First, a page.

In only 10 percent of flowering plant species do female and male flowers exist on separate plants, where they typically remain female or male throughout their lifetime. The other 90 percent combine both sexes in one plant.

Striped maple trees (Acer pensylvanicum) are part of the 10 percent, but a new study found something even more interesting - rather than remaining fixed during their lifetime, 54 percent changed sexes over a four-year period, with some switching at least twice.  But not without cost. Though only female trees can make seeds, male trees usually outnumber female trees by more than three to one. Since the study started in 2014, 75 percent of trees that died were female. This is an anomaly. In other understory trees, such as the Jack-in-the-pulpit, females are usually larger or healthier since it takes more energy to be female and to produce fruits and seeds.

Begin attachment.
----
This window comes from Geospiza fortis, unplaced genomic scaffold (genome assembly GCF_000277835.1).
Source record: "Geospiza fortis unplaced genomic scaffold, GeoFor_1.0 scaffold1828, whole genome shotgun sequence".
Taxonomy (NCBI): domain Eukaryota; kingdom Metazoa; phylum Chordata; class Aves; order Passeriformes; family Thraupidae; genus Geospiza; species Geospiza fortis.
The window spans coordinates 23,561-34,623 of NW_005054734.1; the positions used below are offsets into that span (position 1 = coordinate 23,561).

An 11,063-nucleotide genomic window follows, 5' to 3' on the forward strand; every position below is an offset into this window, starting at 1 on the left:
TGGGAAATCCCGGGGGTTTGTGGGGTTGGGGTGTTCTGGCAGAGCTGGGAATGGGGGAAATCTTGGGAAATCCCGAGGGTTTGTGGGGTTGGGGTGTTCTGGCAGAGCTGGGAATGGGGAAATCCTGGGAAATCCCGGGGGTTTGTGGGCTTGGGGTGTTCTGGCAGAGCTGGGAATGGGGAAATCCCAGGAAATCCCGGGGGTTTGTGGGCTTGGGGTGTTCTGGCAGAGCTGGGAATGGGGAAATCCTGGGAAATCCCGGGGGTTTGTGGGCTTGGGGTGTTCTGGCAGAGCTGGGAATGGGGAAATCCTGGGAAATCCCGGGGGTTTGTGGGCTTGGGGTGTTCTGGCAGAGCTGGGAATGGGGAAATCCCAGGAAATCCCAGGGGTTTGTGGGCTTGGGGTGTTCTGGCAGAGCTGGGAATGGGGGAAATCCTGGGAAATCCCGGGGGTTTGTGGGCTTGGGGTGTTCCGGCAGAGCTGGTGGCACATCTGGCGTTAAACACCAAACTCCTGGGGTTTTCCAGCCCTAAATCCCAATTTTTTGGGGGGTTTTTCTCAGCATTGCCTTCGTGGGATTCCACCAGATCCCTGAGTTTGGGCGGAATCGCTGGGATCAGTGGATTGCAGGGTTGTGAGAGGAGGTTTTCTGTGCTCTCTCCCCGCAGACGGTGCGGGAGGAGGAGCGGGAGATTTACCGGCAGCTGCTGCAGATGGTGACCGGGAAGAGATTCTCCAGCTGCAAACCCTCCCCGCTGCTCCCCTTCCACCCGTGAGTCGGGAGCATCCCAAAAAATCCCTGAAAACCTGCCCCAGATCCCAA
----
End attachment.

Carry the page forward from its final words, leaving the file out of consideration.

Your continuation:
The size of the tree doesn't seem to influence what sex a tree is. 

Striped maple tree leaves and flowers. Credit: Jennifer Blake-Mahmud, Ph.D.

The striped maple is a slow-growing species that reaches heights of about 30 to 50 feet and thrives at medium to high elevations along the Appalachian Mountains from Georgia to Nova Scotia. Understory trees like the striped maple, which grow beneath the forest canopy, can become less healthy for many reasons: insects chew on them, deer use them for antler rubs, large trees fall on them during storms or they can suffer through droughts.

Over longer periods, these stressful conditions may result in increasing numbers of females compared with males in striped maple tree populations. More females likely mean more seeds and more seedlings of striped maples. At first this might seem like a good thing, but that might not necessarily be the case. Since the female death rate is much higher than the male death rate, the number of trees in these populations may decline over the long-run.

Upcoming research will look at how important certain environmental factors may be in determining a striped maple tree's sex. Now scientists are looking at the concentration of sugar stored in sap to see if trees with more sugar reserves are more likely to be female. They are also looking at whether they can trigger a sex change by causing an injury, such as cutting off a branch.